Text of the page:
I don’t like shooting with an integrated LCD, which is seemingly a standard viewing solution on all DSLR-style cameras. Like I said at the start, I’m pretty old school, and pressing my eye against a viewfinder while I operate is a must. Now, as I get older, I have trouble focusing on the screen, and am often frustrated by having to pull my glasses off and on while operating. With a viewfinder you have the benefit of a diopter, allowing traditionalists like me to adjust for my bad eyesight.
I also prefer a style of camera that allows you to use your shoulder, making handheld a function of your entire body. With the Blackmagic Cinema Camera you are forced to rely on your arms as you hold the camera out, away from your body — a much less stable option. Combine that with having to hold the LCD far enough away to focus and I find it a struggle to operate the handheld Cinema Camera comfortably.
Another frustrating component, revolving around the LCD as well, is the menu system. While a touch screen is probably the best option for such a simple, elegant design, it can be problematic. I can’t tell you how many times I accidentally touched the screen and produced the metadata option, then had to stop to get rid of it. Sure, it’s just a couple clicks, but it’s not something I care to be distracted by as I shoot. I also can’t imagine an assistant spending the time to fill out the metadata unless on a larger shoot, when time between shots is often ample. While I like that it is there, I don’t know that it needs to be first on the list on the menu screen.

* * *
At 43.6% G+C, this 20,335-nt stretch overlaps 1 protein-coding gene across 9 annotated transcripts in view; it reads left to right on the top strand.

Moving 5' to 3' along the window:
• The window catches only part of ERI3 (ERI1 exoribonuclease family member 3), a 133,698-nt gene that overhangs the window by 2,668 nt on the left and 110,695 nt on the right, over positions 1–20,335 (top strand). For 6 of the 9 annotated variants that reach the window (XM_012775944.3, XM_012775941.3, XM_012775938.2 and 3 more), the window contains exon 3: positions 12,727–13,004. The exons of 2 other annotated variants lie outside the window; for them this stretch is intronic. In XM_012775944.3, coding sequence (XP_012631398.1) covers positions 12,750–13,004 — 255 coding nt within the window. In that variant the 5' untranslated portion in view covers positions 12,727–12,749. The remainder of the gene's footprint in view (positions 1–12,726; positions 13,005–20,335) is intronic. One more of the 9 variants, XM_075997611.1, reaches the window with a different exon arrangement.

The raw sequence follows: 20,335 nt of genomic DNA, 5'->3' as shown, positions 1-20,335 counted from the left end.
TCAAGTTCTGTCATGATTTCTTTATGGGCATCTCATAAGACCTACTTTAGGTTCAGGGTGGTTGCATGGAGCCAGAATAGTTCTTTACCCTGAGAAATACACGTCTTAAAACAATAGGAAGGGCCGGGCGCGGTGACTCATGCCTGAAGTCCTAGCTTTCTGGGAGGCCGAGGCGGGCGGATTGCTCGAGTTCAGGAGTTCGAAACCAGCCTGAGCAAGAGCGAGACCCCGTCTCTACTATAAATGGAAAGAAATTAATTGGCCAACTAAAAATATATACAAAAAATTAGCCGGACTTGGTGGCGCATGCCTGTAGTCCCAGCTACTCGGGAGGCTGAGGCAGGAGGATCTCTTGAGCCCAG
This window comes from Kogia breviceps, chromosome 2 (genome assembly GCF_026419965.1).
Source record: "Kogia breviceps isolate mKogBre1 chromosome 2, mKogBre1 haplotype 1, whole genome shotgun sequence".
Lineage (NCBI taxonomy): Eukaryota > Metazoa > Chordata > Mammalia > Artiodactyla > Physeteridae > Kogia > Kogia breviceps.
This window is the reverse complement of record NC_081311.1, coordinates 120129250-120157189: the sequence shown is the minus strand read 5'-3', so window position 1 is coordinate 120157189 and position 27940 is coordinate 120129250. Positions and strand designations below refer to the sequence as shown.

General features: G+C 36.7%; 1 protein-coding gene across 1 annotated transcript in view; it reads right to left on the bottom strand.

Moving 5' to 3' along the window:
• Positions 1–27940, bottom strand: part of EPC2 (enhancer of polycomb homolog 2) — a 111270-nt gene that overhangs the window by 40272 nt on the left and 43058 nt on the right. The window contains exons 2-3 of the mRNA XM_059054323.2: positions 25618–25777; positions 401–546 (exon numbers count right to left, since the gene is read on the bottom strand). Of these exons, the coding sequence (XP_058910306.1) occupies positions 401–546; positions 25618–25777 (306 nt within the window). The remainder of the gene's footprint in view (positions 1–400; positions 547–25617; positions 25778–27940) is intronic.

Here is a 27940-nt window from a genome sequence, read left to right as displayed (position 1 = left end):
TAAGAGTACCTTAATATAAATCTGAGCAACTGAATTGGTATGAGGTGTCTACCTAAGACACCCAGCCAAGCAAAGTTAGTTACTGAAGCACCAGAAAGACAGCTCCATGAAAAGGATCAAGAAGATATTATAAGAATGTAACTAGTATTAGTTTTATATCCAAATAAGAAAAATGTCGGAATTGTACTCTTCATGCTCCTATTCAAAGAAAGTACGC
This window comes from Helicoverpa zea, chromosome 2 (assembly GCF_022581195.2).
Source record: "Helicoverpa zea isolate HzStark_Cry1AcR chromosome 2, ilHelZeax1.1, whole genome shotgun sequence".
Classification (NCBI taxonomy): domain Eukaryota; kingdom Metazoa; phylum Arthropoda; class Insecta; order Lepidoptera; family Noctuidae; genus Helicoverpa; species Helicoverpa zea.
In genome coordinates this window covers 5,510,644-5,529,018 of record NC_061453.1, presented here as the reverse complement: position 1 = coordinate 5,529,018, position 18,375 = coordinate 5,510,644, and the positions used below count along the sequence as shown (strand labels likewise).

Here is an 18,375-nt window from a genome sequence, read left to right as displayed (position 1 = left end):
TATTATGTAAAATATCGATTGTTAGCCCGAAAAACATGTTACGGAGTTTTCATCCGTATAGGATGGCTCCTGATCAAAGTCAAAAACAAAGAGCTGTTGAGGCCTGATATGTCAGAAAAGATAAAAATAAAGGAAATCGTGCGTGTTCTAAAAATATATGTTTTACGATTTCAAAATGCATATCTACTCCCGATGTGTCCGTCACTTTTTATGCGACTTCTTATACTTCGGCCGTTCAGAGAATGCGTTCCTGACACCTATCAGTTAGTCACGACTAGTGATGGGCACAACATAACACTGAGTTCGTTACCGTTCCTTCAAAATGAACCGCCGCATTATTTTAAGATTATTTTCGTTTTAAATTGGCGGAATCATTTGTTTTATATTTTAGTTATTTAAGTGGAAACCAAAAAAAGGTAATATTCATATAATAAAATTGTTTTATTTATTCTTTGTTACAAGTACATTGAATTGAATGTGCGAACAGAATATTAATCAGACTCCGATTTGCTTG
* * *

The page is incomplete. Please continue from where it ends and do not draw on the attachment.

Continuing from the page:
One more complaint about the LCD: it is not always feasible for me to be exactly level with the screen when operating. When I operate with a traditional side-mounted viewfinder camera, I stand beside the camera, my right arm behind and somewhat over it, holding the pan handle, while my other hand is either on the rails, lens or on the body. This gives me the ability (sort of like handheld) to stabilize with my body, making for better pans and tilts. With the Blackmagic Cinema Camera I am forced to reach out with my arms to operate so that my face is behind the camera, preventing me from stabilizing at all. And, put my camera position in a tight place, such as mounted high or set low on the ground, and I am destined for some body contortions to get my eyes to the same level as the LCD. Needless to say, this makes operating under anything less than optimal conditions very difficult.